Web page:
household and community level alike... Power dynamics need to change in order for people living in poverty to realize their
potential , and they only change when people do it themselves.
We promoted consciousness raising and
empowerment from our earliest interactions with communities, inspired by teachings on social movements. We underestimated
the complexity of power dynamics though and learned the hard way that we needed to create new organisations, where women could
come together in solidarity. These community action groups became important social platforms; for example, supporting health
workers who faced harassment for their services.
We widened our work over time to help people living
in poverty to participate in formal government structures and leverage public services. We also increased our engagement with
public official and village leaders to build wider support for women’s empowerment. These discussions have risen to
the national level, where we advocate policies that support gender equality and human rights. Internally we have worked to
build a female-friendly work environment and actively strive to recruit women.
Gender equality remains
one of the greatest unfinished works of our generation, and an area in which we have to continue changing power dynamics.
We still see that child marriage is the norm, sexual violence is pervasive, and women are under-represented in the workforce.
BRAC 6 Changing Power Dynamics
As we began to provide financial
services to people living in poverty, we noticed that many rural communities did not have access to markets
started building value chains, connecting thousands of farmers and artisans to national markets. We focused on silk, poultry,
clothing and retail, in many cases the viability of new sectors in Bangladesh. The successful scaling up of one value chain
often spawned new livelihood opportunities, from poultry vaccinations to artificial insemination for dairy cows.
is also a long standing part of our development approach. Over time we have built a national cadre of local change agents,
usually women, who receive training and support from us, but are paid for their services by their neighbours. These grassroots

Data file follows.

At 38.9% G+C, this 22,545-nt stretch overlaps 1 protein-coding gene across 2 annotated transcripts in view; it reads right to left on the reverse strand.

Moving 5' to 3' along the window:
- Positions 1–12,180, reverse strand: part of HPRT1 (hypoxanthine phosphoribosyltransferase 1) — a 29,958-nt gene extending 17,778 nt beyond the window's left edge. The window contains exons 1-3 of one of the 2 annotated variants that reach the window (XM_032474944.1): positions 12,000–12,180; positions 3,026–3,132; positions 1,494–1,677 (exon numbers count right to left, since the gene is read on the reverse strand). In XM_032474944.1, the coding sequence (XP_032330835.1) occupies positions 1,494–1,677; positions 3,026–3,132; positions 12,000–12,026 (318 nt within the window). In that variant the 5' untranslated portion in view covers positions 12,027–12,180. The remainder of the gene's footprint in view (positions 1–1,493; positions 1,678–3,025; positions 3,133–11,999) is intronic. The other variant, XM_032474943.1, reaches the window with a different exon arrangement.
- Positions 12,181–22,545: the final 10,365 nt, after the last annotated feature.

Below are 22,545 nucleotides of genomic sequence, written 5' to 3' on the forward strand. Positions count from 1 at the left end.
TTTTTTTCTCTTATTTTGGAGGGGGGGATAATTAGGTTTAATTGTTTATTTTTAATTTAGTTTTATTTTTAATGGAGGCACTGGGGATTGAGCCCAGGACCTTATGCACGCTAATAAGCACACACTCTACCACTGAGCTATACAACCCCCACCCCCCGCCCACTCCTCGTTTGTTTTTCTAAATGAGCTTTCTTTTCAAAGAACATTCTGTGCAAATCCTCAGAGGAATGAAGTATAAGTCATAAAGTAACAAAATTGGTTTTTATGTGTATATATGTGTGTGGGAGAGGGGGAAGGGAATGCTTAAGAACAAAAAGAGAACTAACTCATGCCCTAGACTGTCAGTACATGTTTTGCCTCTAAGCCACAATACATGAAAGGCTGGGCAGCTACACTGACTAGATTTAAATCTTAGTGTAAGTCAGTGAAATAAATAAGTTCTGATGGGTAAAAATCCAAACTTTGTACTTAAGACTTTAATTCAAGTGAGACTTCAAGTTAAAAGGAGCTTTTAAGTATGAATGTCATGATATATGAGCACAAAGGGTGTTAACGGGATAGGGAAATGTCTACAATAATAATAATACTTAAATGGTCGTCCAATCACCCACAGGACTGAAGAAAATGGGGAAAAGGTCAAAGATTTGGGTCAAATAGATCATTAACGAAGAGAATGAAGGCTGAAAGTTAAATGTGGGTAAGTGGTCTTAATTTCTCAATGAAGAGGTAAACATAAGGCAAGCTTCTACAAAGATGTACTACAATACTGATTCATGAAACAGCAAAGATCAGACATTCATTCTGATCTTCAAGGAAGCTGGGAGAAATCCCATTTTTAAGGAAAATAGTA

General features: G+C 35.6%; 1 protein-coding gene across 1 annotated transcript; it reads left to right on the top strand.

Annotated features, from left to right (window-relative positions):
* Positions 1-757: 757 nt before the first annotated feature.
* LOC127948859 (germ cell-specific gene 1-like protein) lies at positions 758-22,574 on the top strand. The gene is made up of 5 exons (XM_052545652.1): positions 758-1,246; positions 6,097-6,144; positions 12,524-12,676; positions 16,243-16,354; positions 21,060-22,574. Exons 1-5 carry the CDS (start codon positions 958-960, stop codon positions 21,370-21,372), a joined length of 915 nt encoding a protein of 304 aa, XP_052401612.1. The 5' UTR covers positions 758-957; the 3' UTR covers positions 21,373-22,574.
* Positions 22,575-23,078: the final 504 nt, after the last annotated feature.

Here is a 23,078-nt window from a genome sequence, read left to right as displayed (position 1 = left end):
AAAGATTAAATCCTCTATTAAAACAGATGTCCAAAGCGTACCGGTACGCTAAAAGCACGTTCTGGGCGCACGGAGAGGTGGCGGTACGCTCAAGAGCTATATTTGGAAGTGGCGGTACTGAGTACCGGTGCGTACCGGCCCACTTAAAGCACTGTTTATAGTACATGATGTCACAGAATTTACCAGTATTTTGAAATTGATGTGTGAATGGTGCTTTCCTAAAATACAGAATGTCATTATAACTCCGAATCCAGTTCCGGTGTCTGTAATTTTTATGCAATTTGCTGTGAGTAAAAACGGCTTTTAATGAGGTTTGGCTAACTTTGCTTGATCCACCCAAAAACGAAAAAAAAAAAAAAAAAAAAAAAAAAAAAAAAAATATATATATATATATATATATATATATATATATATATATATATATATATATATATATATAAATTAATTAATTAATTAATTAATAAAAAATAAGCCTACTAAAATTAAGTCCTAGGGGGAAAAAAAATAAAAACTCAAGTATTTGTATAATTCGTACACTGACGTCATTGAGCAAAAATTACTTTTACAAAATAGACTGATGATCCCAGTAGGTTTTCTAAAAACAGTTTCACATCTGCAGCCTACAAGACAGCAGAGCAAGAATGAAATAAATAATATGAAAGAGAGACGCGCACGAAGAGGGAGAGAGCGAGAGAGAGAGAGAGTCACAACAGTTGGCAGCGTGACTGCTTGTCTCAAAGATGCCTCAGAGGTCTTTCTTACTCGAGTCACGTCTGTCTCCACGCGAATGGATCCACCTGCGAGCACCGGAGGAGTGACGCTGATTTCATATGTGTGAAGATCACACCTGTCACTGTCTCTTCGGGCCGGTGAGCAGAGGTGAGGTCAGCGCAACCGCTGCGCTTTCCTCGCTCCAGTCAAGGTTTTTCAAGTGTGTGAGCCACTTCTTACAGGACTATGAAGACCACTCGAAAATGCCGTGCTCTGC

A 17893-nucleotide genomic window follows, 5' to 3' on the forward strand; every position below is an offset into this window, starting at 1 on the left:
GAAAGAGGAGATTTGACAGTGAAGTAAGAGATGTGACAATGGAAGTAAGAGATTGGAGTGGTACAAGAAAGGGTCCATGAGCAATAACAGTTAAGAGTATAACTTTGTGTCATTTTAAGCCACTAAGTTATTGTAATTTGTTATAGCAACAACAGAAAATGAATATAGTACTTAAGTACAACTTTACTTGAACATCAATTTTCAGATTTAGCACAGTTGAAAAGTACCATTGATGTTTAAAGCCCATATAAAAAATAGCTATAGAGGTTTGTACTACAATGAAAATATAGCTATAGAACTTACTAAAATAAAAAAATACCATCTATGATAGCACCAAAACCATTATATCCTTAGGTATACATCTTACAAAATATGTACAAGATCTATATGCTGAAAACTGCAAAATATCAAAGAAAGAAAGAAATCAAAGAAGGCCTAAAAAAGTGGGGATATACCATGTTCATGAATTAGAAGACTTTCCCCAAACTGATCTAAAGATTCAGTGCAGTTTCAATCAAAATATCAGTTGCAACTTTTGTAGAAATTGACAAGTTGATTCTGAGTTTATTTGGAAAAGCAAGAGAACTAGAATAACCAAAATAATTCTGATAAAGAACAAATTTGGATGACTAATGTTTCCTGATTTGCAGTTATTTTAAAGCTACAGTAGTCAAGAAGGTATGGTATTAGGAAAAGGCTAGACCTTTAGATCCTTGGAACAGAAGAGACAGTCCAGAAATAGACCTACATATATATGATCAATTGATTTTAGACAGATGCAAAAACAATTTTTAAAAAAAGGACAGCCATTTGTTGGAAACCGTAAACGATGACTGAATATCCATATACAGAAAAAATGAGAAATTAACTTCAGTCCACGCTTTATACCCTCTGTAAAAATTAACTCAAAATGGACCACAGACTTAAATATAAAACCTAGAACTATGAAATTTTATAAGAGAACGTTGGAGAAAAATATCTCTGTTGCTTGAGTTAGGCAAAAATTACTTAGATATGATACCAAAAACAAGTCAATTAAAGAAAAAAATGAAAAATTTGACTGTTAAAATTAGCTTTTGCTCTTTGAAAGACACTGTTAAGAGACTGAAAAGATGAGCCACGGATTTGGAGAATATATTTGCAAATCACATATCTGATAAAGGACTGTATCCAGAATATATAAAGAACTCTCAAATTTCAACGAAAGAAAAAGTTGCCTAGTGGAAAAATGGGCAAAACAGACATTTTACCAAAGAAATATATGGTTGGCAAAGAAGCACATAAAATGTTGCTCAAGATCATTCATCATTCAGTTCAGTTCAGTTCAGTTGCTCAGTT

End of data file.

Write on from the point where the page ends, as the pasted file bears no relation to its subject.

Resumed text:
entrepreneurs distribute a wide variety of products and services, from sanitary napkins to high quality seeds.As local
and global labor markets offer new opportunities. We are supporting migrants to seek and finance work abroad safely,
and equip youth with in-demand skills
7 BRAC INTERNATIONAL
we had over 30 years experience of piloting and perfecting programs, and scaling them to reach millions. The time had come
to bring what we had learnt in Bangladesh to the rest of the world.
Relief and rehabilitation were
immediate needs after war and natural disasters plunged millions into poverty in Afghanistan and Sri Lanka. We focused on
peace and building stability through jobs, education and financial inclusion, continuing to put girls and women at the centre
We expanded into Africa four years later, starting development programs in Tanzania
and Uganda. We continued to pilot, perfect and scale rapidly never losing focus on contextualising every opportunity createdOpening
now in 12 countries gives us a rich knowledge base to further our work in Bangladesh, while providing us with a global network
in which to pilot new solutions for the world’s problems. In 2016, we create opportunities for one in every people in
Do You Value Most in the World? Jim Kim's 2030now invitation to millennials
We second World Bank Jim Kim's proposal that until 2030 the 2 massive collaboration networks to value most are:
- The millions of village
mothers (eg 15 million in Bangladesh) who showed how to network the race to end poverty
year old professionals where they are the most connected, educated and caring class our human race has ever joyfully parented
|So which are the top 10 job creating cases of deep human
endeavour that all young professionals can value knowing how to action network first? The story of the new
nation Bangladesh's first 40 years 1971-2010 deserves to be honored as an open educational curriculum -it has
clues to job creation and community sustainability wherever people are communally freed to joyfully collaborate in productive
life and livelihoods.|
This website is about case number 1 - how Bangladesh led the worldwide collaborations towards ending
poverty. More than 10000 youth, 12 Bangladesh visits, 7 years of observation is condensed below -but we need help. Where
you see errors or missing details please tell us email@example.com mentioning what link to you we shopuld publish
once we have verified your addition to this case
We define village to be somewhere with no infastructure - no
electricity, no running water nor sewerage systems, no roads, until opportunities to digital leapfrom began in 1996 no telephones.
The new nation of Bangladesh drew one of the shortest straws of independence ; in 1946 when the Brits left India they also
left a second nation of west and east pakistan. Apart fom mainly being populated by Muslims, there were no commonalities-